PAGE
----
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Cordish: Still confident amid Md. slots chaos


David S. Cordish, chairman of the Cordish Cos., expressed renewed confidence Monday that his company will secure needed zoning legislation to proceed with its planned slots casino at Arundel Mills mall, despite fresh evidence of a divided Anne Arundel County Council.

Cordish's assessment comes in the wake of reports over the weekend and Monday morning that competing zoning bills will be introduced Monday night before the Anne Arundel County Council -- including one supported by Chairman Cathleen M. Vitale (R-Severna Park) that would not permit slots at the mall.

Hearings -- and possible votes -- on both bills are planned for the first Monday in December.

"We are confident that zoning for the Mills will pass, as it is far and away the best location for the county and state," Cordish told us via e-mail. "The Mills location is the only location where ... there is an existing two billion dollars of infrastructure and amenities in place, and where there is already a world-class tourist attraction in place.

Council member Ronald C. Dillon Jr. (R-Pasadena), who plans to introduce the Cordish-friendly zoning legislation Monday night, said he is not certain of the vote count.

"It's too early to tell if one [bill] will pass or if either will pass," Dillon told us, adding that he and his constituents have grown increasingly frustrated by the seven-member council's inaction on this issue.

The Vitale-backed bill would allow slots only at certain sites south of Route 32 (the mall is to its north), including Laurel Park racetrack. Vitale said she thinks there are several potential sites besides the track -- which is set to be auctioned off by bankruptcy court early next year -- that would be eligible under the legislation.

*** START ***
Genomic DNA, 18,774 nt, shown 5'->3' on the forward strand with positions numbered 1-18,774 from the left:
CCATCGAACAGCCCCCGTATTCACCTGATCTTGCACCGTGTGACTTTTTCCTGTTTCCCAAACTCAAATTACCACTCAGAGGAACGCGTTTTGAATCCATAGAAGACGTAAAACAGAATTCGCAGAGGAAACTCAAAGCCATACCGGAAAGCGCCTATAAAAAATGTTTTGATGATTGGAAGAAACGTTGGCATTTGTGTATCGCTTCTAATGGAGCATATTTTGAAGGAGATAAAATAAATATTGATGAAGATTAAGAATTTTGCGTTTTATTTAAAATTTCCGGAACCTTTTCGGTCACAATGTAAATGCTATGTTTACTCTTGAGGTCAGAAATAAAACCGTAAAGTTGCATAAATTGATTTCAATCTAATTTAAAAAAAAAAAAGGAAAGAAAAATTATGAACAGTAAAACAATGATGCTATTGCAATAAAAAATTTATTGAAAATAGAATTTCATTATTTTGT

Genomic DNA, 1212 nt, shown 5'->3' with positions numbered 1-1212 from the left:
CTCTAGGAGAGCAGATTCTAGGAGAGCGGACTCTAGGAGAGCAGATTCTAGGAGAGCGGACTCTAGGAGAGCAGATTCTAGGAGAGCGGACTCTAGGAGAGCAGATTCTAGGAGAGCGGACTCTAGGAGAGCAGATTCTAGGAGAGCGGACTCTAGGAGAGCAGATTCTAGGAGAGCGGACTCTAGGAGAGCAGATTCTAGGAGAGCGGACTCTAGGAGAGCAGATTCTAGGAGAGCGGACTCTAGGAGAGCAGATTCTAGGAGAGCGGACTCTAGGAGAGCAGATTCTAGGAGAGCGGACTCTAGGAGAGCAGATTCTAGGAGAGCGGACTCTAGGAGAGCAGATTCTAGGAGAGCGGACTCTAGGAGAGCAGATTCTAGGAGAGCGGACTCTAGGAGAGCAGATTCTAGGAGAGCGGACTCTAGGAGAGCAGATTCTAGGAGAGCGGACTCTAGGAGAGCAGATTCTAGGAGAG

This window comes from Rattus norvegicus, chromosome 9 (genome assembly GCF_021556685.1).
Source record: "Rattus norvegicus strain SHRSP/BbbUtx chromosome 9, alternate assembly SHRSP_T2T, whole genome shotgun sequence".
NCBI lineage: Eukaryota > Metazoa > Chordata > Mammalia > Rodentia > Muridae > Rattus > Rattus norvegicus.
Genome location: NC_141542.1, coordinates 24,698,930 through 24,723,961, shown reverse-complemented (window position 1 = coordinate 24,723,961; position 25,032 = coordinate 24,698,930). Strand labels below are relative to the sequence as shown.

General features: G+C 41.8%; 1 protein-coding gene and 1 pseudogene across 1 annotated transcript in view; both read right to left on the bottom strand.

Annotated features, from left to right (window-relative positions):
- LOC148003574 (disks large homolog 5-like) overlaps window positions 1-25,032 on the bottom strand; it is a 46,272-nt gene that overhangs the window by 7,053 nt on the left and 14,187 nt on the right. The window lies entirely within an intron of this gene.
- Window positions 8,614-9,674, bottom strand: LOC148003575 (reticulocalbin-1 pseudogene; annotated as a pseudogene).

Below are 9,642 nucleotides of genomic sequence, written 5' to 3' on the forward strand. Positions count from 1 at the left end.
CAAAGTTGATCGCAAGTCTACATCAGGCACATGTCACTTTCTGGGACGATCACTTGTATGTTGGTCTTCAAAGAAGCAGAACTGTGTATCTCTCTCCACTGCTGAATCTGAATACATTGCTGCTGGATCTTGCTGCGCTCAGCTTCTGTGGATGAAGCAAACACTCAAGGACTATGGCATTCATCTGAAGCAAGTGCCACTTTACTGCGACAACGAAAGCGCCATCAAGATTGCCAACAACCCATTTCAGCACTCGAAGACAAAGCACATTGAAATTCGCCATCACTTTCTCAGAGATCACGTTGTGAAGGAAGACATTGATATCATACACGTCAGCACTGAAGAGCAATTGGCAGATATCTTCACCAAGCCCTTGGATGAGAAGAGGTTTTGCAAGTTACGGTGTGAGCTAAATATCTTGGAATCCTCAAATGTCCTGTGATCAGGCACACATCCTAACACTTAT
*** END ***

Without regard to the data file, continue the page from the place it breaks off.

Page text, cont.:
Cordish's proposal for Arundel Mills, however, is the only bid currently pending before the state commission that is responsible for issuing licenses to operate Maryland's five authorized slots parlors. With 4,750 machines, the mall site would be the state's largest.

Vitale said that she has come to believe that "slots at Arundel Mills is a more difficult site than people initially thought." Neighboring homeowners have been particularly vocal in their opposition, fearing increases in traffic and crime.

Vitale said that her bill does not necessarily spell defeat for Cordish. She said it is possible that the state commission could allow the company to suggest an alternate site without reopening its bidding process to other interested parties. Vitale cited the commission's apparent willingness to consider a change of plans by bidders for the Baltimore site to move its facility a couple of blocks from where it was originally proposed.

Vitale said she is hopeful that she will have four votes for her zoning legislation but could not guarantee the outcome in December. "I do not count votes on the Anne Arundel County Council until the votes are taken," she said.

Dillon downplayed the chances of the Vitale bill passing, saying: "I'm not so sure what impact the bill will have at all."

Cordish, meanwhile, said that he is "extremely interested" in buying Laurel Park -- but that putting slots there is not part of the plan. In fact, slots "must remain at the Mills," Cordish told us.

The state commission disqualified a slots bid by the current owners of Laurel Park in February because it did not include a hefty up-front licensing fee.

However the drama in Anne Arundel plays out, Vitale said it is her sincere hope that it is off the council's agenda by the end of the year. Whether that is soon enough for the state commission, which is leaning on the council to act, remains to be seen. The commission meets again Wednesday.

By John Wagner  |  October 19, 2009; 12:38 PM ET
Categories:  John Wagner , Slots  
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